How measles erases immune system’s memory, by researchers
*Beyond rash, infection makes it harder for body to remember, attack other invaders
The most iconic thing about measles is the rash — red, livid splotches that make infection painfully visible.But that rash, and even the fever, coughing and watery, sore eyes are all distractions from the virus’s real harm — an all-out attack on the immune system.
Measles silently wipes clean the immune system’s memory of past infections. In this way, the virus can cast a long and dangerous shadow for months, or even years, scientists are finding. The resulting “immune amnesia” leaves people vulnerable to other viruses and bacteria that cause pneumonia, ear infections and diarrhoea. Those aftereffects make measles “the furthest thing from benign,” says infectious disease epidemiologist and pathologist Michael Mina of Harvard University. “It really puts you at increased susceptibility for everything else.” And that has big consequences, recent studies show.
Details about which immune cells are most at risk and how long the immune system seems to suffer — gleaned from studies of lab animals, human tissue and children before and after they had measles — have created a more complete picture of how the virus mounts its sneak attack. This new view may help explain a larger-than-expected umbrella of safety created by measles vaccination. “Wherever you introduce measles vaccination, you always reduce childhood mortality. Always,” says virologist Rik de Swart of Erasmus. University Medical Center in the Netherlands. The shot prevents deaths, and more than just those caused by measles.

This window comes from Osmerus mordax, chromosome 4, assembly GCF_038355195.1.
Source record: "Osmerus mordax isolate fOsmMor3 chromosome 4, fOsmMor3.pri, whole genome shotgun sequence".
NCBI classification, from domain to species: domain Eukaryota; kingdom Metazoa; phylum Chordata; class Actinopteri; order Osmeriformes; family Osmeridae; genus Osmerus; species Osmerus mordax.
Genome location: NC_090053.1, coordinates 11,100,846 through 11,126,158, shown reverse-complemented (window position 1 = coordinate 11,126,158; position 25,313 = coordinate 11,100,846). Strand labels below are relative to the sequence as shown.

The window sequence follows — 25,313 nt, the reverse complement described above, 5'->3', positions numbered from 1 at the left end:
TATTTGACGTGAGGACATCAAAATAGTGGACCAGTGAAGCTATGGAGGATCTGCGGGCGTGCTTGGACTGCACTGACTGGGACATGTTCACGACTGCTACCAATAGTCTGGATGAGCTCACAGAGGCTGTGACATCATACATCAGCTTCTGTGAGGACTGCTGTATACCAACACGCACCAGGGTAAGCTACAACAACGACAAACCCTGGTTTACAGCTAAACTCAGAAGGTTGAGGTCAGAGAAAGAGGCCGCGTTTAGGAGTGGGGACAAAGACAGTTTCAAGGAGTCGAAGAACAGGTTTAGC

By shielding the immune system against one virus’s attack, the vaccine may create a kind of protective halo that keeps other pathogens at bay, some researchers suspect. After an infected person coughs or sneezes, the measles virus can linger in the air and on surfaces for up to two hours, waiting to make its way into the airways of its next victims. Once inside, the virus is thought to target immune cells found in the mucus of the nose and throat, the tiny air sacs in the lungs or between the eyelids and cornea. These immune cells are decorated with a protein called CD150 that allows the virus to invade, experiments on animals suggest. The virus quickly replicates inside the cells, and then spreads to places packed with other immune cells — bone marrow, thymus, spleen, tonsils and lymph nodes.
“The virus has an enormously strong predilection to infect cells of the immune system,” says Bert Rima, an infectious disease researcher at Queen’s University Belfast in Northern Ireland. Rima and colleagues traced the immune system invasion in preserved human tissue, reporting results in 2018 in mSphere. Eventually, newly made viral particles move into the respiratory tract, where they can be coughed out to sicken more people.
An acute measles infection, which usually lasts several weeks, can sometimes bring ear infections, pneumonia and, rarely, a deadly brain swelling. On their own, those are worrisome outcomes, says Anthony Fauci, director of the National Institute of Allergy and Infectious Diseases in Bethesda, Md. But the loss of immune cells can also leave people vulnerable to infections that the immune system would normally be able to handle.
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